Gingerly

Hello, mister. Hello, miss. Hello, sister. Hello, sis. Hello, helicopter. Hello, cat. Hello, canary. Hello, bat. Hello, mama. Hello, broom. Hello, waterslide. Hello, tomb. Hello, happiness. Hello, shock. Hello, Saturn ring. Hello, shoe. Hello, Saturday. Hello, dad. Hello, Fahrenheit. Hello, bad piece of fruit. Hello, peach pie. Hello, unicorn bunny. Hello, cow. Hello, glass of milk. Hello, wary dog. Hello, sweetness. Hello, powder puff. Hello, charm bracelet. Hello, sky. Hello, savory herbs. Hello, rosemary. Hello, reasoning. Hello, insatiable void. Hello, breakfast. Hello, rainstorm. Hello, umbrella. Hello, chunk of granite. Hello, star. Hello, airplane. Hello, leaves in the wind. Hello, uncle. Hello, old pair of socks. Hello, challenge. Hello, abstract thought. Hello, language. Hello, noise. Hello, raspberry. Hello, saliva. Hello, sanctuary. Hello, screen. Hello, bullet. Hello, subject. Hello, investigation. Hello, fatigue. Hello, symptom. Hello, flood. Hello, rubber band. Hello, vein of ore. Hello, explosion. Hello, friend.

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ANNOUNCE  ::  I’m pleased as Pantagruel to have pieces in not one but two recent online journals. Full of Crow is featuring my short story “The Svelte Stilletos of a Frozen Stillicide” in their Winter 2017 Fiction issue (yay). And Pedestrian Press has chosen my poem that’s in the recent Oakland Review #4 (their pub, of course) for their Poem of the Week page on their website (yay). (It’ll be up for more than a week, but click on through to check it out soon.) Full deets on the Anthologies & Journals page. As a final note, I assume y’all know never to say, “I’m pleased as Punch,” which refers not to the pleasant if oversweet drink, but to Punch, the popular icon of British puppetry infamous for gleefully beating his wife (and pretty much everyone who comes along).

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Tired of starting new again and again, I find a familiar rock and perch. Is this age or sanity? No. Time to look through trees into the sheer pulse of breeze, of the carotid gushing blood to brain. So intimate that gush, seafoam forming sense and wit and math. The building of the next city. The phantasy of I. The skittering of light across the mind, no not your mind or mine but all mind planing its way through space and time, through gushing blood, through trees. So here I sit, on a rock in trees, riding the mind again because I don’t want to tell it where to go, because it can smell the rain around the corner, because a new world is hard to catch, slips through fingers, slips through rocks, finds its way in rivulets and chime, rolls clouds through atmosphere and darts into space, sneaking past galaxies and into your eyes, your breath, your full clean field.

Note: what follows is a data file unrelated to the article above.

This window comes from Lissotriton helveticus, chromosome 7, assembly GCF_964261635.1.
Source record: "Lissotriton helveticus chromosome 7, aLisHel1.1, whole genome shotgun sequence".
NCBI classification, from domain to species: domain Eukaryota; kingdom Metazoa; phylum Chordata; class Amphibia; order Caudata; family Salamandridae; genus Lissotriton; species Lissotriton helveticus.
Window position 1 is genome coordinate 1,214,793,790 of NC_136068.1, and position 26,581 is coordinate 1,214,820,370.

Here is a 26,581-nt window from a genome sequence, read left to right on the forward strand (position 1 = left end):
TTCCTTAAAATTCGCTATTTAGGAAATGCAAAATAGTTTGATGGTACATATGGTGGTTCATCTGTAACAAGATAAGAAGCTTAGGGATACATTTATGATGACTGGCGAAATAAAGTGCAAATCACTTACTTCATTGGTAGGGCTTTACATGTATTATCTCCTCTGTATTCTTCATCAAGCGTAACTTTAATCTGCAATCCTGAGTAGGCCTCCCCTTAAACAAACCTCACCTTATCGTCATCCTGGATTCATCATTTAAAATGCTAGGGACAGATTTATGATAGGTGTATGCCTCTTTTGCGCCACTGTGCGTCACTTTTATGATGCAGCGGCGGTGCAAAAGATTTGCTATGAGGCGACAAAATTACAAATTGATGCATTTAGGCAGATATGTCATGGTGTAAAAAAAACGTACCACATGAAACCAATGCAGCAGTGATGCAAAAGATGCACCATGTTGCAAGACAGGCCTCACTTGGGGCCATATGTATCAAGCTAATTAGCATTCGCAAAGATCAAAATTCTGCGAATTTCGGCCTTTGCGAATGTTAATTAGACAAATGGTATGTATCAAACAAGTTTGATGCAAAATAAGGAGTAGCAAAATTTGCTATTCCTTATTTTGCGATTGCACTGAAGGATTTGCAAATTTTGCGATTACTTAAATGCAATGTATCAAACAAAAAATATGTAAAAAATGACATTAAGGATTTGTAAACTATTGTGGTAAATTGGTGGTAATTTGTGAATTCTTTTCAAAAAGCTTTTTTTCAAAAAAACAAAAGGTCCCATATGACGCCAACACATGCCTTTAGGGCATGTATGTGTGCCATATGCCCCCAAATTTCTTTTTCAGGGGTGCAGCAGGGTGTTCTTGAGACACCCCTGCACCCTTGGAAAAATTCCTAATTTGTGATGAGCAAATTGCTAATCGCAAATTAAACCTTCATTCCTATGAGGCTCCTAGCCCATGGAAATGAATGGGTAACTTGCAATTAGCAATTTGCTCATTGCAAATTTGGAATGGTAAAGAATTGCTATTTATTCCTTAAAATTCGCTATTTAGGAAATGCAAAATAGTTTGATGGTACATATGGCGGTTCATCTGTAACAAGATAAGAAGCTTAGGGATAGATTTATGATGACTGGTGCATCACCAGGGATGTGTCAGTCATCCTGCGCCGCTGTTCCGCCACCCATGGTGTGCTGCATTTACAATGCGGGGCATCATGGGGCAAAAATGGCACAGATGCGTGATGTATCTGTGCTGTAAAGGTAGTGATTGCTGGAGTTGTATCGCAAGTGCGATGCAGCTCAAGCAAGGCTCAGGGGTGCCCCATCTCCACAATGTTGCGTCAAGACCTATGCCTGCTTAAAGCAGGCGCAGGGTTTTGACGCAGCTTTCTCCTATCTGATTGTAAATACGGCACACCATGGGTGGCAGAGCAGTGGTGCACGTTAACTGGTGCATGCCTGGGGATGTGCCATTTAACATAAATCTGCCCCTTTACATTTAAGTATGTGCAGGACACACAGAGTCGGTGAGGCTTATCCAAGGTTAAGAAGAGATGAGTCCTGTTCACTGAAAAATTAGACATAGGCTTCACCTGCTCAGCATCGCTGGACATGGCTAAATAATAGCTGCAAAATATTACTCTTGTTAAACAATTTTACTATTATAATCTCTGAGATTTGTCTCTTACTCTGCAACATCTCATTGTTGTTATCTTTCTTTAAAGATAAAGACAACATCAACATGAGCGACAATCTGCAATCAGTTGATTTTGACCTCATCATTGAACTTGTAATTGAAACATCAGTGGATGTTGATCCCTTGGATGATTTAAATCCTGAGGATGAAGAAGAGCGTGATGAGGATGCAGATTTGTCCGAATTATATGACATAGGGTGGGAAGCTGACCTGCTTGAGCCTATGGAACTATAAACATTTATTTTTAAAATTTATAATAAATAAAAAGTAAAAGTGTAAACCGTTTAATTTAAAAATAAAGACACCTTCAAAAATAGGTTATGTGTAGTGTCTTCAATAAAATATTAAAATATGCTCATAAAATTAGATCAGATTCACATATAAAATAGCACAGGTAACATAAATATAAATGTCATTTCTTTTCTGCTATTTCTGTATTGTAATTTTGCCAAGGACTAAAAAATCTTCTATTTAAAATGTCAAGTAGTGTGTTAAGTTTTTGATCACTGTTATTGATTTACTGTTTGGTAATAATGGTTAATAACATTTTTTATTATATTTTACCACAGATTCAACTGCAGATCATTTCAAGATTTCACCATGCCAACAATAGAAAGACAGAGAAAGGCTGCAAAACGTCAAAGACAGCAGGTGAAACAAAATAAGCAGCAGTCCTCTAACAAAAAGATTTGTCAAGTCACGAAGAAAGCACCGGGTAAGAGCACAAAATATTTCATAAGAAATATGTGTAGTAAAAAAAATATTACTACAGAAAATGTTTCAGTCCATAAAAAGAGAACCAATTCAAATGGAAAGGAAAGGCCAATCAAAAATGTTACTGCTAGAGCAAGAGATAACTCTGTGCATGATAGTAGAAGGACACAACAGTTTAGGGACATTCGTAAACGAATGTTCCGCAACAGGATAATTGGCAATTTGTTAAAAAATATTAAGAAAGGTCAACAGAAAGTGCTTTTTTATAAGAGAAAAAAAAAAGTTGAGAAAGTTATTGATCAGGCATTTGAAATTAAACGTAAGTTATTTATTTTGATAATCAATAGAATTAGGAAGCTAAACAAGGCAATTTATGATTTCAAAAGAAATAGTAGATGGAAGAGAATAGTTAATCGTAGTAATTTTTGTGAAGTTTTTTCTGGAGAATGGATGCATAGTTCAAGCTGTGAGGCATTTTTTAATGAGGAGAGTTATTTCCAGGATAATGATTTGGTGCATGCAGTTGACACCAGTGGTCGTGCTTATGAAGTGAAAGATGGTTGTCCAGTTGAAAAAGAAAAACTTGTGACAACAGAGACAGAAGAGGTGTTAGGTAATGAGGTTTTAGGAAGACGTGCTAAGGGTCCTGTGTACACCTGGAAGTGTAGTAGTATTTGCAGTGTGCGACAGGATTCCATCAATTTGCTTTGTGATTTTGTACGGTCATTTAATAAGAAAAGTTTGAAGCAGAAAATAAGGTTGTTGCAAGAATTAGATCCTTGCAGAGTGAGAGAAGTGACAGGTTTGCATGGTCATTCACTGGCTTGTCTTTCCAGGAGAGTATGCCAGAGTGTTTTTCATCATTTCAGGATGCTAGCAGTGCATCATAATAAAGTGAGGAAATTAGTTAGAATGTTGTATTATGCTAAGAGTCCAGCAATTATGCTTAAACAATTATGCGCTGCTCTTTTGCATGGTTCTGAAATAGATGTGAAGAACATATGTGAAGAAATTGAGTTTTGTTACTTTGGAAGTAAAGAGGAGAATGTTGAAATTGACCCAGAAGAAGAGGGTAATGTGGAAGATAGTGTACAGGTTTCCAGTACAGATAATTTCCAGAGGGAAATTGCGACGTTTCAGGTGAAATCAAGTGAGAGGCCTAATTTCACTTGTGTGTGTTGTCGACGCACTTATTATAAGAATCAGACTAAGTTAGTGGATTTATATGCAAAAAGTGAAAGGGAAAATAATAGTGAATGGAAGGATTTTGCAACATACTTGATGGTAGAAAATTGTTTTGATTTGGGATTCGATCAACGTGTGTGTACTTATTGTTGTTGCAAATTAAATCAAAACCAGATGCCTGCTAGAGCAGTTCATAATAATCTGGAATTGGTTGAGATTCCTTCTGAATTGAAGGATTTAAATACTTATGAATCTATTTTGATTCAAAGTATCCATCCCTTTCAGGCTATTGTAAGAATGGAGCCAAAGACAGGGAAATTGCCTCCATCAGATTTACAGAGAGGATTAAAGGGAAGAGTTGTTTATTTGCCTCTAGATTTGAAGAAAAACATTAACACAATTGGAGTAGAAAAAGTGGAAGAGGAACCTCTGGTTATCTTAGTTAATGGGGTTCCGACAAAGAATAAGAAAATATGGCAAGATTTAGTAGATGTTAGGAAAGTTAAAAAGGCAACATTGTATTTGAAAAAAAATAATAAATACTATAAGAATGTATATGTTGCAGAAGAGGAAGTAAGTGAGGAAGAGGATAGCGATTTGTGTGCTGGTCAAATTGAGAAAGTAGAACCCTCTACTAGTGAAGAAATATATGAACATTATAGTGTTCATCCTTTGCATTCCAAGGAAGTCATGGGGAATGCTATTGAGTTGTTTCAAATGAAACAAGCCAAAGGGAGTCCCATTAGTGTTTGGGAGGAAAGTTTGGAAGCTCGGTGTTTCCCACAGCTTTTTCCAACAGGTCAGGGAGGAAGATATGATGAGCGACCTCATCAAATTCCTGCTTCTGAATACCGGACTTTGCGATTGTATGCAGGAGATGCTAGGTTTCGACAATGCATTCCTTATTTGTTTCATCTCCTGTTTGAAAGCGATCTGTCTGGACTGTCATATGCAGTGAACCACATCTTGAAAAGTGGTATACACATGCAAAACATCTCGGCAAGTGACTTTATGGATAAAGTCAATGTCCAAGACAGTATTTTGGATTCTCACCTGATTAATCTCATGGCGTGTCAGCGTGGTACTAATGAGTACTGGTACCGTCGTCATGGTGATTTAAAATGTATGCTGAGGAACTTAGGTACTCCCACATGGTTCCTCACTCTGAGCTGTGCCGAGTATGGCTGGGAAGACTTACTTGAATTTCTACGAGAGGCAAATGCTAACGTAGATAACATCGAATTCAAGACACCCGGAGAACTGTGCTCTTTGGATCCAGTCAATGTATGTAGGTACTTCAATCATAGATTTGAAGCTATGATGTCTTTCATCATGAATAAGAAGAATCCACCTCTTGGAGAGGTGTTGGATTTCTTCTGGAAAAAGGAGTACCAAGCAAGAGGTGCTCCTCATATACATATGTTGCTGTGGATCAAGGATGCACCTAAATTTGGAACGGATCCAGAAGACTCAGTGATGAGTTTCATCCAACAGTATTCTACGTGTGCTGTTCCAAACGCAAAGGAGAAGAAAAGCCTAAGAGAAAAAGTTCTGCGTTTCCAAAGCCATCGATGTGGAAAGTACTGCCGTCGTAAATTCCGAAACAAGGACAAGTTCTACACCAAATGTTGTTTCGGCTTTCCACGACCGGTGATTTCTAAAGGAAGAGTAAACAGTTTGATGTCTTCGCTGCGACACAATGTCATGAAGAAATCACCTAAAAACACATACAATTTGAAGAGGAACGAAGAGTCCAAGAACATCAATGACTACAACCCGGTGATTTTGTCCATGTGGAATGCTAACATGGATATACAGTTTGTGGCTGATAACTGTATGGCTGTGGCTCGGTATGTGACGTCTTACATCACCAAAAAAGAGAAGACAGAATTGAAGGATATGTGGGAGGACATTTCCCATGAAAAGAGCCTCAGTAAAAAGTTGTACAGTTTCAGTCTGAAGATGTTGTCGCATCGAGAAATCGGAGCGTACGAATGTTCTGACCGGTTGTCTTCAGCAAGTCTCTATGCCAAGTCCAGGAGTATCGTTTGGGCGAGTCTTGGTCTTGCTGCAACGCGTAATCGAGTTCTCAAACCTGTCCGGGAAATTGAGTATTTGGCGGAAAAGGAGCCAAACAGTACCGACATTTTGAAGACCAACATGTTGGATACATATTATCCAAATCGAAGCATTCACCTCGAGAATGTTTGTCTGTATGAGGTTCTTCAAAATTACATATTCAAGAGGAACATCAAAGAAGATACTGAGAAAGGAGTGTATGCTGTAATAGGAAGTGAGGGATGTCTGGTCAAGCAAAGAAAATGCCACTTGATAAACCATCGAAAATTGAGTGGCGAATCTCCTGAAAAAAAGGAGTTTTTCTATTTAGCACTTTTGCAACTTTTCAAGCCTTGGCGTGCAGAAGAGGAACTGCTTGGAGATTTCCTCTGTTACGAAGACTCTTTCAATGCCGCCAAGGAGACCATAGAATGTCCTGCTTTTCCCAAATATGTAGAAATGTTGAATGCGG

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UPDATE  ::  For those unfamiliar, my dad passed on January 16, and you’ll find my last month’s page dedicated to him. A family death is always tough, and at this point, after a month and a half of breathing, everyone is doing fairly well, moving forward, or at least moving. After the initial blow I spent several very quiet weeks, mostly at home, introspective, not working much, organizing or sitting. The last couple weeks of February I cried very easily, over tiny things, old songs, you know. But that seems to be passing. I’m writing again. The bf Victor continues to be awesome. Getting my business back up and running (really need to). Enjoying the start of spring. Cleaning and listening to music. And the lavender in the kitchen window has more than twenty-five blooms. Thank you.